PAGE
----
5.2 What are the main ‘general purpose' anti-avoidance rules or regimes, based on either statute or cases?

The main purpose of the anti-avoidance rules is to prevent tax base erosion. With the anti-avoidance rule, the tax authority could deny a corporate taxpayer's deduction of certain payments (eg, interest, royalties, service payments) made to its foreign affiliate on the basis that such payment lacks economic substance and that the purpose of the payment is merely to shift profit to a lower-tax jurisdiction

5.3 What are the major anti-avoidance tax rules (eg, controlled foreign companies, transfer pricing (including thin capitalisation), anti-hybrid rules, limitations on losses or interest deductions)?

Under the current US tax laws, the major anti-avoidance tax rules include, but are not limited to the following:

  • The thin capitalisation rules (earnings stripping) prevent a corporation from creating deductions in the United States and shifting income into lower-tax jurisdictions through inter-company debt. Under the new thin capitalisation rules, net business interest expense deduction is limited to 30% of adjusted taxable income. It allows a carry-forward of the balance indefinitely.
  • The transfer pricing rules permit the Internal Revenue Service (IRS) to reallocate the income or expenses of a corporation in order to reflect the amounts that would have resulted had the transaction been conducted at arm's length instead of between related companies.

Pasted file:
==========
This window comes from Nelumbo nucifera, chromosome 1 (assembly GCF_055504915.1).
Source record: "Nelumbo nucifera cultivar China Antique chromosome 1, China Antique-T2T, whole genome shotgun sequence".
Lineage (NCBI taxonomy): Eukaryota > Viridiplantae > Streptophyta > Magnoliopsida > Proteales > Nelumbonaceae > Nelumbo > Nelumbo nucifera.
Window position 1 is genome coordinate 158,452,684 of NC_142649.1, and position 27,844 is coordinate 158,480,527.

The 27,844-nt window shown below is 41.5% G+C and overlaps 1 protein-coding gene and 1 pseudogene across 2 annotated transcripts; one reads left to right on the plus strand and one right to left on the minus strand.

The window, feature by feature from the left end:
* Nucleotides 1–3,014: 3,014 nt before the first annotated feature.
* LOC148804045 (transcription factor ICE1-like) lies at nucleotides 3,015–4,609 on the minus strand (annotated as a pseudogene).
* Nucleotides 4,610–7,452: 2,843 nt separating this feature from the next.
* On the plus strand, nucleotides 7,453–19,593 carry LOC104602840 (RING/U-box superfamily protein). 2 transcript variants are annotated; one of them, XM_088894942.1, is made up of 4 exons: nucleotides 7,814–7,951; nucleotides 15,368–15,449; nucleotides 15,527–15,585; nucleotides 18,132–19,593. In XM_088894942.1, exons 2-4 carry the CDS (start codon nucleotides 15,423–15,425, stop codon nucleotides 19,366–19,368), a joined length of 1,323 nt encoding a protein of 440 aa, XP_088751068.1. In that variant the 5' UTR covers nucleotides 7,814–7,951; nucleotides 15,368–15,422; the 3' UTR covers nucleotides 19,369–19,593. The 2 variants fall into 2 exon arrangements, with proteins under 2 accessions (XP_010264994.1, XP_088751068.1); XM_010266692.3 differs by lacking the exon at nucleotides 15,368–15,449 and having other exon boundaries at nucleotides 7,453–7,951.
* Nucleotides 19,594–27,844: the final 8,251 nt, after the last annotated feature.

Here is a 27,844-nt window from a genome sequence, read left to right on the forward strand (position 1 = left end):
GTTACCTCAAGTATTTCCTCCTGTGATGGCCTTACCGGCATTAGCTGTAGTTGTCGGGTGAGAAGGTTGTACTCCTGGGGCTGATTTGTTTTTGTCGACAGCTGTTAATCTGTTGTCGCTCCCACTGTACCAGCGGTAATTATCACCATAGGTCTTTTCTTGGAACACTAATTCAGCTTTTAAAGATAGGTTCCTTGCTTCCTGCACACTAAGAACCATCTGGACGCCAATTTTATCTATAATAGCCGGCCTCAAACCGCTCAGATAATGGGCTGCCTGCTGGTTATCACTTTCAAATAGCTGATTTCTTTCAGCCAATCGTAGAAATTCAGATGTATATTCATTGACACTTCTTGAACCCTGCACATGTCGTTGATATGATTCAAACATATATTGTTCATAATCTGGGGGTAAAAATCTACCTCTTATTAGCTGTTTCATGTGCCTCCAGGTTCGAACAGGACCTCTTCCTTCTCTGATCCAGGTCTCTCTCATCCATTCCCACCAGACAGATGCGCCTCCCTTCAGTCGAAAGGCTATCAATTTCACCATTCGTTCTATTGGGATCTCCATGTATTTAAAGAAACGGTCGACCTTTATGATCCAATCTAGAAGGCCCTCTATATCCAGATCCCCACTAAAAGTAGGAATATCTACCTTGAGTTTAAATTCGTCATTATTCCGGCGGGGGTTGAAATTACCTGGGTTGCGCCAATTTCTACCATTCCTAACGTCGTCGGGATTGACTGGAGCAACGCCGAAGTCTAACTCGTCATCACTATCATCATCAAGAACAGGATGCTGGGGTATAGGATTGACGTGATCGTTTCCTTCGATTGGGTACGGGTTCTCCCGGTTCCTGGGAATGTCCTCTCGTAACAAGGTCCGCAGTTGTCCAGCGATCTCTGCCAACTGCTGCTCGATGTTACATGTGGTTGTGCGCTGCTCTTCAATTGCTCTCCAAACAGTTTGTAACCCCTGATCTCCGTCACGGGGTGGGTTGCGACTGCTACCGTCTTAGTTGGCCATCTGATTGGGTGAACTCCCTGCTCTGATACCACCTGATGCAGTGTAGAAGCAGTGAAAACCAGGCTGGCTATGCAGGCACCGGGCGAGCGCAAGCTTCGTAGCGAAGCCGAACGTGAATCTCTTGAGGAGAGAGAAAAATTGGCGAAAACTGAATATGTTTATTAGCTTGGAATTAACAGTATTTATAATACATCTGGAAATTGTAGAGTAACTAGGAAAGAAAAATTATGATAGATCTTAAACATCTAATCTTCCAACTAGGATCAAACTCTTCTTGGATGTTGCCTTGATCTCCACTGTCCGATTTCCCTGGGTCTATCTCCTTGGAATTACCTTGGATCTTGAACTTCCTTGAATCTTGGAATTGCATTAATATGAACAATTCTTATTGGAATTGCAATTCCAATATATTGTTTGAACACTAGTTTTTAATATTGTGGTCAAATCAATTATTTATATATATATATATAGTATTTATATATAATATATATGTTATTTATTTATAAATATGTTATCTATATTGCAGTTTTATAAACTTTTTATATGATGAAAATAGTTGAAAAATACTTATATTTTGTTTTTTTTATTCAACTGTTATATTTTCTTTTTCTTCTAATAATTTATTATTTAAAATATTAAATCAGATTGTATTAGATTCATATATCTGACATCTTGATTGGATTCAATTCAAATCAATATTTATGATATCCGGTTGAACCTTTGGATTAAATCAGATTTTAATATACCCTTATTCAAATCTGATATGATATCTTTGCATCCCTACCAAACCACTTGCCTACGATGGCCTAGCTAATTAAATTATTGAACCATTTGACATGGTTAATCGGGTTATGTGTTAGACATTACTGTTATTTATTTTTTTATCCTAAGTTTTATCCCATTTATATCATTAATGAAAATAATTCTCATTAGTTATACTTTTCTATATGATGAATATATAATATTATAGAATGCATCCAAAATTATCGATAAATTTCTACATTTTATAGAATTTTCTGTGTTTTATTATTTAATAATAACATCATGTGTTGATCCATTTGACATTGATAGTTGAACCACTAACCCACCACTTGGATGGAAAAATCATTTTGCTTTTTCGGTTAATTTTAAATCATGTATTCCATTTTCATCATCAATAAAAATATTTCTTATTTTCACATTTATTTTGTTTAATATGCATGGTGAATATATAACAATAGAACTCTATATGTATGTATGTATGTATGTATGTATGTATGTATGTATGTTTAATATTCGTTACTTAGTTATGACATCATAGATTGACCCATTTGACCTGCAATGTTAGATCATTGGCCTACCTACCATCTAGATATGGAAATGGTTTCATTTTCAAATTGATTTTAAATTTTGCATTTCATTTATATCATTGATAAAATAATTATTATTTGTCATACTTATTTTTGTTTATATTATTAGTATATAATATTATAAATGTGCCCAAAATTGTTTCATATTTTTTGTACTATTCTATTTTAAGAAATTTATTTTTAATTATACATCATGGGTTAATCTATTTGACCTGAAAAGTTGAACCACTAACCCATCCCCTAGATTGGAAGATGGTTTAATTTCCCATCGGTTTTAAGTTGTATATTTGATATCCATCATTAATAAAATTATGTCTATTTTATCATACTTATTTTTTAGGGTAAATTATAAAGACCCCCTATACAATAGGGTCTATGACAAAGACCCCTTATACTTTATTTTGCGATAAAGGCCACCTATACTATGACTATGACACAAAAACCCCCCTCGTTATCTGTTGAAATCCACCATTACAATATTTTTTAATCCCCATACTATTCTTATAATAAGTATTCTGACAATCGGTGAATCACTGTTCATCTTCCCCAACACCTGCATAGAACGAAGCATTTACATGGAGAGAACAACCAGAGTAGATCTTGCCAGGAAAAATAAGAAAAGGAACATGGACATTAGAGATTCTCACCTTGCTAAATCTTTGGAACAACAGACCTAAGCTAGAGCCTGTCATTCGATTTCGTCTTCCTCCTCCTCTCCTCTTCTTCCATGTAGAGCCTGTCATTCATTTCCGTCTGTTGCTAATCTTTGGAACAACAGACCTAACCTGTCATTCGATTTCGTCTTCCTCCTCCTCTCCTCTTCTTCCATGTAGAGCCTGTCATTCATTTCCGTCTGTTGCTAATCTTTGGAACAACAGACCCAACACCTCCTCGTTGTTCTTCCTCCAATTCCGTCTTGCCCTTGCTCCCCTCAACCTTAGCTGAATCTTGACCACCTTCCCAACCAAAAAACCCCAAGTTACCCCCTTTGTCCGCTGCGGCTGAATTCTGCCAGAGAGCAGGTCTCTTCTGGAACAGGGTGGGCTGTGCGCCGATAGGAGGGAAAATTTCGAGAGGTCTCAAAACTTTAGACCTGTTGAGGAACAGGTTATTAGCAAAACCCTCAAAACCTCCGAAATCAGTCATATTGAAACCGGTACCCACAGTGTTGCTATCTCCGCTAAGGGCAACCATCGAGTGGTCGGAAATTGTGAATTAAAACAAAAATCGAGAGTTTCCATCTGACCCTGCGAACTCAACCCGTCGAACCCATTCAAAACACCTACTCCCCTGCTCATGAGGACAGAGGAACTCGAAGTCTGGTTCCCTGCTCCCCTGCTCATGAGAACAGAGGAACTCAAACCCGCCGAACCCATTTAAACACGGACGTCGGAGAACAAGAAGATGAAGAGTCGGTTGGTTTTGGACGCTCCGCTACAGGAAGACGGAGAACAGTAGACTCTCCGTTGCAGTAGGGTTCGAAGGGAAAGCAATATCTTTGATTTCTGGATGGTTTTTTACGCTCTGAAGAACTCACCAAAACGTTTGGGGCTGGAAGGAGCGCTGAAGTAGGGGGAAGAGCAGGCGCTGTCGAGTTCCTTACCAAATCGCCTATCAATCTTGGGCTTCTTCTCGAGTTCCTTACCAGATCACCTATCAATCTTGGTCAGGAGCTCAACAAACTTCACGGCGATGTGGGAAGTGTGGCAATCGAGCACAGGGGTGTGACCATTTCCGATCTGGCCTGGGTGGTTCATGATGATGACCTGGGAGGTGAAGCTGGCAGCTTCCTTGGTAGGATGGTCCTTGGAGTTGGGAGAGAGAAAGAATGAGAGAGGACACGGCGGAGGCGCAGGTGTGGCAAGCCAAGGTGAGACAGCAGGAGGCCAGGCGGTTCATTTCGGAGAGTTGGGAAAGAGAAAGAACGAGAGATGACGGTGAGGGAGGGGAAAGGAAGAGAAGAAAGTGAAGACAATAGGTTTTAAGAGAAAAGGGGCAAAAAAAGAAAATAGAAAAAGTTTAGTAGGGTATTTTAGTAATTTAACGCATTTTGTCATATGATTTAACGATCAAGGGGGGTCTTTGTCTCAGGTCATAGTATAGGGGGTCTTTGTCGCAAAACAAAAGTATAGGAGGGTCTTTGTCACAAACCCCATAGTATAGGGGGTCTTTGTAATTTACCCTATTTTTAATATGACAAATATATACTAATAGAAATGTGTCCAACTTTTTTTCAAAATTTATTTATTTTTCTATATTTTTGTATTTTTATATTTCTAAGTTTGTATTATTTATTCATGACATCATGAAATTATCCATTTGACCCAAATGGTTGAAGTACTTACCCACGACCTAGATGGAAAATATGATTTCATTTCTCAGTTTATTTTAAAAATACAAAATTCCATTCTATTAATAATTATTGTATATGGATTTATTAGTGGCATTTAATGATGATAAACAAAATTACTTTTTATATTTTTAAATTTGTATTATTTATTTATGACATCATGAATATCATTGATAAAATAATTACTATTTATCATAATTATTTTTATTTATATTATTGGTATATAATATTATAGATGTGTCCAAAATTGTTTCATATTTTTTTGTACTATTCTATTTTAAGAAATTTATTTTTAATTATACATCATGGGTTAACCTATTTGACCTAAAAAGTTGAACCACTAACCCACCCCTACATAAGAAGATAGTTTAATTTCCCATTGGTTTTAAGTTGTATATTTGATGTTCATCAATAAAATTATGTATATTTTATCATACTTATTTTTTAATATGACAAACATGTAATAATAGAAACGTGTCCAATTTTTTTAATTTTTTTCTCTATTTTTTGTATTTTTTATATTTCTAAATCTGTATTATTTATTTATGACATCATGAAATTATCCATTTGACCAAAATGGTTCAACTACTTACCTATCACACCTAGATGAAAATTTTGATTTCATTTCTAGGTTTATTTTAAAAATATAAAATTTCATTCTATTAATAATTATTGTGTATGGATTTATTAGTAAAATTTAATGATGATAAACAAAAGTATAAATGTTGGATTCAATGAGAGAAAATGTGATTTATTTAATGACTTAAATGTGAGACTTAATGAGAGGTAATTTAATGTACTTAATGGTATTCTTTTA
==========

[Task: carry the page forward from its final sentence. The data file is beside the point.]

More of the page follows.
• The substance over form doctrine permits the IRS to examine the true intent of a transaction without following the legal form of the entity. The purpose of this doctrine is to prevent corporate taxpayers from structuring a transaction solely for tax avoidance reasons. The doctrine is often combined with the step transaction doctrine, which can treat a corporate taxpayer's series of transactions as one single integrated event, thus changing the tax treatment.
  • The economic substance doctrine allows the IRS to review transactions and potentially disallow the transaction based on its lack of economic substantial purpose other than reduction of tax liability.

5.4 Is a ruling process available for specific corporate tax issues or desired domestic or cross-border tax treatments?

Yes. Under US tax law, taxpayers have the right to request a ruling from the IRS on the interpretation of the tax law, as applicable to any specific factual situation.